Call to regulate travel agencies

Low barriers to entry, lax regulation and a chance to make quick money are drawing many to set up travel agencies. For example, with a paid-up capital of just $100,000, a travel agency can collect $3 million in unprotected deposits by selling at half
Low barriers to entry, lax regulation and a chance to make quick money are drawing many to set up travel agencies. For example, with a paid-up capital of just $100,000, a travel agency can collect $3 million in unprotected deposits by selling at half price at fairs, such as this one seen here.ST FILE PHOTO

More are closing down when their businesses fail, causing customers to lose money

Revenues are sliding, consumers are bypassing them and their reputation has taken a hit in recent years; still, more travel agencies are setting up shop here.

Some people are asking if these businesses are sustainable. They are calling for greater regulation after a spate of agencies shutting suddenly recently, leaving thousands of customers stranded.

Five Stars Tours' closure in January last year affected at least 3,000 travellers, while at least 500 were affected when Asia-Euro Holidays shuttered in May.

Large amounts of money change hands at travel fairs. The Travel Revolution fair in April, for example, pulled in an estimated $100 million in sales. With more fairs coming up - there are at least four major ones next year - it is becoming more timely to prevent such closures, which have given the industry a bad name, said travel agencies.

The total number of agencies climbed from 1,096 at end-2012 to 1,195 at the end of May this year, according to data from the Singapore Tourism Board (STB), which issues travel agency licences. The number of agencies which closed down per year also grew over the same period, from 96 in 2012 to 114 last year.

  • MORE SHUTTING DOWN

  • 96

    Number of travel agencies which closed down in 2012

    114

    Number which closed down last year

    86

    Number which closed in the first five months of this year

In the first five months of this year, 86 closed while 80 started business.

Agencies said rising labour costs and travellers' direct purchases from airlines and hotels have hurt their bottom line. "These few years have been the most challenging," said Mr Benny Ho, director of Apple Holidays. "Falling revenues coupled with rising costs have put intense pressure on the industry."

Why do new companies want a slice of a diminishing pie? Industry watchers point to three factors - low barriers to entry, lax regulation and the chance to make quick money.

To obtain a licence, a company must have a paid-up capital of at least $100,000 and a net worth of a similar amount, among other conditions. The bar is too low, said Ms Kay Swee Pin, interim president of the Singapore Outbound Travel Agents Association (Sotaa).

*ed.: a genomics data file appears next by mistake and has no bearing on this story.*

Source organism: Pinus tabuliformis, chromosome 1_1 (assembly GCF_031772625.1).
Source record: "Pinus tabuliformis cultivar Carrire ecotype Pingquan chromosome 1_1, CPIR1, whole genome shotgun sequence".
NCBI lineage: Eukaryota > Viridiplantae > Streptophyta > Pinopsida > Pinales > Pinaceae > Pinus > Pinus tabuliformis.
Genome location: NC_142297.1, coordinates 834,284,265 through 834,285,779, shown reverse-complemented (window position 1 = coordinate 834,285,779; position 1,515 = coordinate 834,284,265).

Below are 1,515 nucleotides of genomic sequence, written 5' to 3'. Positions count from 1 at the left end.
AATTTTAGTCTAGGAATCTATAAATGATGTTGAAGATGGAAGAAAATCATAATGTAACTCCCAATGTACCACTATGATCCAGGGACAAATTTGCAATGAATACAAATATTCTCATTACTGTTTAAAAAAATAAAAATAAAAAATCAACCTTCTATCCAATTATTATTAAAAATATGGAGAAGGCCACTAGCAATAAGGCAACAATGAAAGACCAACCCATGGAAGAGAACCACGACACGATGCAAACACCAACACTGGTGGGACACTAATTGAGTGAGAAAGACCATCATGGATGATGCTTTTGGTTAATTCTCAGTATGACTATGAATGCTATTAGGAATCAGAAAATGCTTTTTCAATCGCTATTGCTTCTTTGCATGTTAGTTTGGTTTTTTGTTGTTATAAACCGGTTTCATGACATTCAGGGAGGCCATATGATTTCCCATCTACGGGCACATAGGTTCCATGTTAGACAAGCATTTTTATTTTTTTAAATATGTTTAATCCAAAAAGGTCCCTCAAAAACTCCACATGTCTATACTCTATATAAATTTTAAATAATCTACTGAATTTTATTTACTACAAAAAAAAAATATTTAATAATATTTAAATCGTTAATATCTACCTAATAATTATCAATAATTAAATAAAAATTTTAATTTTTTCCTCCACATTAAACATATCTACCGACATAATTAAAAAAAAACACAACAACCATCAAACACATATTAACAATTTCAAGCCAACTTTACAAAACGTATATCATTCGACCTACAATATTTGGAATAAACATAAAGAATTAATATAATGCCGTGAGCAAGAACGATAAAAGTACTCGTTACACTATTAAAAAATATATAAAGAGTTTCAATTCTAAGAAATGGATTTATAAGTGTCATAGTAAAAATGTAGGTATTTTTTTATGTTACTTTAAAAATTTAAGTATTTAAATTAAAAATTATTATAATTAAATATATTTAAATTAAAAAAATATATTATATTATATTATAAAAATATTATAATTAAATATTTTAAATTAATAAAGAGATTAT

"With $100,000, an agency can collect $3 million in unprotected deposits by selling at half price at fairs," said Ms Kay, the managing director of SA Tours. "But in some cases, they don't know how to manage the money, expand too fast and end up closing a year later," she added.

Recent high-profile closures include agencies such as Five Stars Tours and Asia-Euro Holidays. Many agencies go under without making headlines.

The Consumers Association of Singapore (Case) said 19 agencies folded suddenly in the past three and a half years, resulting in consumers losing millions of dollars.

Mr Devinder Ohri, president of the National Association of Travel Agents Singapore, said: "Perhaps the authorities could be more stringent in the screening of would-be applicants."

More should also be done to protect the cash that agencies collect upfront for tours, said Dynasty Travel's marketing communications director Alicia Seah. She suggested setting up an escrow fund for customers' money, kept separate from the operating account.

A Chan Brothers Travel spokesman said STB should perform an audit to ascertain the financial health of agencies before renewing their licences.

Case had asked STB to make it mandatory for travel agents to take out insurance against their sudden closure. "We are disappointed that STB has not taken up this proposal," said its executive director, Mr Seah Seng Choon.

Mr Allan Chia, head of SIM University's Master of Business Administration programme, said an escrow fund or a mandatory insurance scheme will offer consumers "the protection, sense of security and peace of mind, that they seek".

But STB has adopted a light-handed approach. Last month, it added a new licensing rule which required agents to remind customers to buy insurance against agent insolvency. Asked if STB intends to tighten its criteria further or roll out new measures to safeguard consumers, Ms Ong Ling Lee, its director of travel agents and tourist guides, said: "We are already engaging our industry stakeholders on this and will share more details when ready."

A version of this article appeared in the print edition of The Straits Times on July 28, 2015, with the headline 'Call to regulate travel agencies'. Print Edition | Subscribe